Neurotoxicity in PD has been suggested, but concrete evidence is still lacking. Fultz et al. 2019 found a coupled relationship between neuronal activity, blood oxygenation, and cerebrospinal fluid (CSF) flow at low-frequency oscillations [13]. This suggests a communication between the neural and hemodynamic rhythms with CSF during SWS [13]. Interestingly, the majority of neurotoxin and metabolic removal by the CSF occurs during SWS via the glymphatic system [14]. Using radiolabeled β-amyloid in mice, researchers discovered that during sleep, the activity of the glymphatic system increased, leading to β-amyloids being removed twice as quickly compared to when the mice were awake [15]. Similar results were reported in humans after using positron emission tomography [16].

Furthermore, with the expansion of the interstitial space during SWS, the interstitial fluid and cerebrospinal fluid are able to properly interact and flush toxins, such as α-synuclein, via the perivascular pathways [14, 15]. α-Synuclein, a presynaptic neuronal protein linked to PD, is mainly located in pre-synaptic terminals and cell nuclei [15]. It provides a crucial role in regulating synaptic function, such as neurotransmitter release and enhancing synaptic plasticity [17]. Sleep disturbances compromise the function of the glymphatic system, resulting in an aggregation of α-synuclein proteins, which can accumulate and eventually lead to neurodegeneration [14]. One night of sleep deprivation can increase α-synuclein by up to 36% [16]. α-Synuclein aggregation is considered a primary cause of the varied symptoms and dysfunctions associated with PD, primarily due to α-synuclein forming toxic oligomers that result in cell death, along with the formation of Lewy bodies [18]. Accumulation of Lewy bodies can impair mitochondrial integrity and result in a neurotoxic and inflammatory environment that triggers neurodegeneration [19]. Therefore, by improving sleep, specifically SWS, in patients with PD and improving the function of the glymphatic system, the aggregation of α-synuclein decreases, possibly helping to reduce PD symptoms [14, 15, 20].

Assessing sleep in patients with PD

Sleep is generally assessed through both subjective and objective methods. Subjective assessments include various questionnaires, the most common being the Pittsburgh Sleep Quality Index (PSQI), the Parkinson’s Disease Sleep Scale (PDSS), and the Parkinson’s Disease Sleep Scale 2 (PDSS-2). The PSQI is a tool that helps evaluate sleep quality and impairments. The PSQI consists of seven sections, which are scored between 0 and 3, and the sum of all the sections provides the global PSQI score [21]. Higher scores on the PSQI indicate low sleep quality [21], and patients with PD tend to have higher PSQI scores when compared to healthy controls, highlighting their lower sleep quality [22]. The PDSS is a visual analogue scale containing 15 questions associated with the various sleep issues experienced by patients with PD [23, 24]. The PDSS has been tested and has shown good test-retest reliability in patients with PD [23, 25]. Similarly, the PDSS-2 has 15 questions scored between 0 and 5, addressing 3 main domains, including PD symptoms, motor symptoms, and disturbed sleep [26, 27]. Similar to the PSQI, higher scores in the PDSS and the PDSS-2 indicate increased sleep abnormalities [26, 27].

There are two main objective techniques used to assess sleep in patients with PD: actigraphy and polysomnography. Actigraphy is a wrist accelerometer that helps understand the sleep-wake cycle through body movements and temperature [28]. Although actigraphy may overestimate sleep and underestimate wake time [29], it allows researchers to monitor sleep long-term [28, 30]. This helps healthcare providers diagnose sleep disorders and monitor treatment progress. In patients with PD, actigraphy assessments showed various impaired sleep parameters, including sleep efficiency [31], wake after sleep onset, and total sleep time as compared to controls [32]. Improved objective sleep measures are associated with improved morning mobility, implying a potential improvement in dopamine regulation [33].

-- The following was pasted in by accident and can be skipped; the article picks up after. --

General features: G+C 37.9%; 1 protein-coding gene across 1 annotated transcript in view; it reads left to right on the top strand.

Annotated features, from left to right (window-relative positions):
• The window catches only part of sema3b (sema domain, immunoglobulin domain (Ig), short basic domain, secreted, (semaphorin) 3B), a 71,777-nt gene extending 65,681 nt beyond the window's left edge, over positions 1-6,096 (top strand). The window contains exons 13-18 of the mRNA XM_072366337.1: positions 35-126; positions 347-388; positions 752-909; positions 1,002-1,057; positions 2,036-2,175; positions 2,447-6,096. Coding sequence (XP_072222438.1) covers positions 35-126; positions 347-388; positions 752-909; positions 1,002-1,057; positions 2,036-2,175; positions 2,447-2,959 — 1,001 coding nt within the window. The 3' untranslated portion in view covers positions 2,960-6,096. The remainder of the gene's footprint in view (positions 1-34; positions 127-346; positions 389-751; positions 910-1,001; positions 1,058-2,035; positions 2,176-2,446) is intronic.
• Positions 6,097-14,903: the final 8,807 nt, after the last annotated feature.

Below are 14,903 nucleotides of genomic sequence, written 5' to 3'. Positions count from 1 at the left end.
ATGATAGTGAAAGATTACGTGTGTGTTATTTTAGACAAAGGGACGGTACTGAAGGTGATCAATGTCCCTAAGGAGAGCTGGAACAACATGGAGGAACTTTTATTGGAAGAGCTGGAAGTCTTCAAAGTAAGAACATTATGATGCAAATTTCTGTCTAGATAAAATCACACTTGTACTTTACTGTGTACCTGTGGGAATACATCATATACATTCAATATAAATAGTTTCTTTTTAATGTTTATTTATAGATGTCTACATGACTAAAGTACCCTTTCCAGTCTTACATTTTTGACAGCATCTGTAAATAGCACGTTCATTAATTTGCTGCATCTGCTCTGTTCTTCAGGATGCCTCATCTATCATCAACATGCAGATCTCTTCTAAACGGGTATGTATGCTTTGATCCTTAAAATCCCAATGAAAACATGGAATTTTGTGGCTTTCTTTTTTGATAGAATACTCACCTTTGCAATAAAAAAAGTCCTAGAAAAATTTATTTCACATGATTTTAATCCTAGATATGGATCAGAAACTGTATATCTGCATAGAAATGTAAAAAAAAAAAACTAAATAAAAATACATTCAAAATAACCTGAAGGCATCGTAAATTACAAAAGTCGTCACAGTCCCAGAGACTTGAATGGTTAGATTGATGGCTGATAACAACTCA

Polysomnography (PSG) is the gold standard test [34] to measure sleep architecture and disorders [34], typically completed in a sleep clinic. PSG monitors sleep stages and records brain waves, blood oxygen levels, heart and breathing rate, and eye and leg movements during sleep [35]. Using PSG, Martinez-Ramirez et al. 2003 determined that about 57% of the participants with PD had obstructive sleep apnea, 49% had REM sleep behaviour disorder, 25% had periodic limb movement disorder, and 24% had awakenings/arousals [36]. Another study using overnight PSG determined patients with PD had more severe insomnia, shorter total sleep time, lower sleep efficiency, and increased REM latency when compared to controls [37]. By observing polysomnographic changes and global cognitive functioning, we can better understand the changes in REM in patients with PD, as well as better understand the associations with heart and breathing rates, brain wave activity, and motor abnormalities [9, 38].

Improve sleep in patients with PD

Although sleep is negatively influenced by PD, exercising has been shown to reverse sleep impairments [2, 39]. Acute and regular exercise has been found to have small effects on total sleep time, SWS, and sleep onset latency [40]. A 12-week resistance training program showed a decrease in the PSQI global score in patients with PD, bringing the score closer to healthy controls [22]. Furthermore, based on the Mini-Sleep Questionnaire and the Pfeffer Questionnaire results, a six-month multimodal exercise program (which included resistance, balance, and aerobic fitness) also reduced various sleep disturbances, including insomnia and excessive daytime sleepiness, in patients with PD [41]. While many sleep studies are available to suggest a positive effect of exercise on sleep, the direct impact of acute and regular exercise on the various stages of sleep for patients with PD remains in question.

Benefits of exercise on sleep

Exercise has been shown to be beneficial for physical functioning and presents a promising tool to improve and promote sleep in PD [42]. Exercise and physical activity are some of the best treatments for PD, and many studies now indicate how exercise may play a preventative role [43].